Tobacco and health
The risks associated with smoking are well known, and we believe that adults should be allowed to choose whether or not to smoke.
We recognise that it is the role of governments to provide the general public with clear and consistent messages about the health risks to smokers that are associated with their smoking. We do not challenge those messages.
There have been more than fifty years of intensive medical and scientific research into tobacco smoking and health.
Statistics show that smokers are more likely than non-smokers to develop lung cancer and certain other diseases. This conclusion is derived from epidemiological studies, which are questionnaire-based observations of populations or groups of people. These studies have shown that smoking is associated with several diseases and have led public health authorities to conclude that smoking is a cause of lung cancer and other diseases in smokers.
The component or combination of components as found in cigarette smoke which may cause human disease remain unidentified despite decades of laboratory research, including research undertaken by or on behalf of Imperial Tobacco.
There are occasions when we believe it is right for us to provide detailed explanation and analysis of our views on the breadth, depth and complexity of the medical and scientific research into tobacco smoking and health. These occasions include meetings with governments and government appointed agencies or their scientific and medical representatives, together with court proceedings, tribunals and inquiries.
We agree that smoking can be characterised as addictive as the term is commonly used today. While some people may find it difficult to stop smoking, we believe it is important for them to understand that they are able to stop if they choose to do so. Millions of people have stopped smoking, the majority without assistance.
This position is equally applicable to all other tobacco products, including snuff and snus.
We recognise concerns that other people’s tobacco smoke may be harmful, unpleasant or annoying.
However, it is our view that the scientific evidence, taken as a whole, is insufficient to establish that other people’s tobacco smoke is a cause of any disease. Therefore bans or restrictions on smoking in public places are disproportionate, unnecessary and unjustified on grounds of protecting public health. We will continue to voice our concerns about the adverse effect they have on smokers and on the venues which may wish to allow smoking.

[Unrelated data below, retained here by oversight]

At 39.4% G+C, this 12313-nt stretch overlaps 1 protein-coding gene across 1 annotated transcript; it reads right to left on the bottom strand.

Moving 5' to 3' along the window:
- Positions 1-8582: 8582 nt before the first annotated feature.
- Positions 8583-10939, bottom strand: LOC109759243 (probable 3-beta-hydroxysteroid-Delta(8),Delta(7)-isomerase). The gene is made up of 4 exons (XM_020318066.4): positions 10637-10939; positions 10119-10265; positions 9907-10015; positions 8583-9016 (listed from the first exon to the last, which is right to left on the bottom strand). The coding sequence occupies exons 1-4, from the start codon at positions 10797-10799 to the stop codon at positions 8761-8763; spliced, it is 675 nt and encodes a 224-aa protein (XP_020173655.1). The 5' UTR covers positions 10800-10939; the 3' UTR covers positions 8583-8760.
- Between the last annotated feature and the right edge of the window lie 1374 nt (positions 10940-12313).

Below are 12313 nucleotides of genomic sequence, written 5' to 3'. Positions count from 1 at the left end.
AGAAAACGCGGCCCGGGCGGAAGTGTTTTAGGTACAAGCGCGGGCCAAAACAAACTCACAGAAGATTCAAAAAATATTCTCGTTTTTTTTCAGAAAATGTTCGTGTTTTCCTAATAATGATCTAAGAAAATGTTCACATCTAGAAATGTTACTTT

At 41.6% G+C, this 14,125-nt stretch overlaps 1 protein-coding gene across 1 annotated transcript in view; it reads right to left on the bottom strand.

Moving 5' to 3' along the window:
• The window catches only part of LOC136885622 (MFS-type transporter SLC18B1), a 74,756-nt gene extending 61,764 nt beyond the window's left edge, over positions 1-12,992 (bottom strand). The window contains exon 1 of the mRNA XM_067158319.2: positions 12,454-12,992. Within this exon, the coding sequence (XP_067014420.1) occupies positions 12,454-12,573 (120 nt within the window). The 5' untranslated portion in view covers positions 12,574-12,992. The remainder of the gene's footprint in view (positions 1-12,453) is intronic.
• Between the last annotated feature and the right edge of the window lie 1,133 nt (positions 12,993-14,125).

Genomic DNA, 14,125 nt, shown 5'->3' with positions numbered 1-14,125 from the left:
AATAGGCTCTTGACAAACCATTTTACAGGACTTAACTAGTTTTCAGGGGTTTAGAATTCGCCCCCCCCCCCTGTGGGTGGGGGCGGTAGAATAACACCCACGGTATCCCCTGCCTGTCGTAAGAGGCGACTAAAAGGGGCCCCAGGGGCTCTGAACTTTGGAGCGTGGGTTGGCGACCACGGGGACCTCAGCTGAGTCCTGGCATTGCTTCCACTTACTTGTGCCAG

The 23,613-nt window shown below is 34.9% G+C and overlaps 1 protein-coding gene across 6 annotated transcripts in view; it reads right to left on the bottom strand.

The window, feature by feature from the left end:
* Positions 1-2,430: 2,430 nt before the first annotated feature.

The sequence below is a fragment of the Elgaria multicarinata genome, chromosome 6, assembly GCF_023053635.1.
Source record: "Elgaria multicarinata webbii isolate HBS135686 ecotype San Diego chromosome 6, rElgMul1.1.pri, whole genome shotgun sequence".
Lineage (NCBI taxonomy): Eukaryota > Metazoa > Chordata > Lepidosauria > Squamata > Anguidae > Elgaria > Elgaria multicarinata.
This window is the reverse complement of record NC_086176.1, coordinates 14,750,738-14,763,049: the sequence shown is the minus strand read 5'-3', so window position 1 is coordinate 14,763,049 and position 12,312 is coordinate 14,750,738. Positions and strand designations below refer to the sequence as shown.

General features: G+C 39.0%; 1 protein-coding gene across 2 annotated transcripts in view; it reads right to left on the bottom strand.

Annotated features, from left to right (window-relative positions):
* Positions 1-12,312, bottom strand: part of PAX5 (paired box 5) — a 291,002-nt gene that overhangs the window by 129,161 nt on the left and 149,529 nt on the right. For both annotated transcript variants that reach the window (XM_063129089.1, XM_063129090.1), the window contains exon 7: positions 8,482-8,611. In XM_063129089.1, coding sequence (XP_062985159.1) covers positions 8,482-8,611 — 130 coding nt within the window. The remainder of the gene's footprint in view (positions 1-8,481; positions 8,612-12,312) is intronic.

We believe that concerns about smoking in public places can be resolved through common sense and courtesy and by introducing practical solutions such as well-ventilated smoking and no-smoking areas into workplaces, restaurants and other public places.
There are countries that have introduced regulations to accommodate smokers and non-smokers. While we do not believe that any legislation is necessary, we prefer approaches that retain an element of freedom and choice for adults.
The statistical population studies (epidemiology) which have led to claims that other people’s tobacco smoke is a risk to health are subject to methodological flaws. Taken as a whole, the studies do not demonstrate a difference in the incidence of disease between non-smokers who are exposed to other people’s tobacco smoke and non-smokers who are not. Combining the studies through a process called meta-analysis resolves none of the original flaws and creates additional flaws.
In the same way as smokers should show courtesy to other adults, this courtesy should be extended to children, who are often unable to exercise a choice over their environment and surroundings in the way that adults can.
This document was written for the House of Lords Economic Affairs Committee on their inquiry on Government Policy on the Management of Risk
Snus is a type of oral snuff. We are aware of several studies that have indicated a statistical association between oral snuff and some oral and other cancers. Just as we do not believe that any cigarette is safe, it is also our view that snus should not be regarded as safe or safer than other tobacco products.
Snus is a tobacco product. As such, snus may be described by some as addictive, but that does not mean that people are unable to stop using snus if they choose to do so.
We recognise that it is the role of governments to provide the general public with clear and consistent messages about the health risks that are associated with the use of tobacco products. We do not challenge those messages. It is our policy that a clearly visible health warning will appear on packs of all tobacco products manufactured and/or marketed by Imperial Tobacco, as well as on any outer packaging intended to be presented to the consumer.
Snus is sold in a number of countries worldwide and we believe that there is no justification for a ban on the use of snus within the European Union.
The European Union (EU) introduced a comprehensive ban on snus in 1992. Sweden negotiated a permanent exemption from the ban when it joined the EU in 1995. Outside the EU, snus is sold in Norway, USA, Canada and South Africa.
In environments where smoking is restricted and snus is permitted, consumers may regard snus as a complementary or alternative form of tobacco.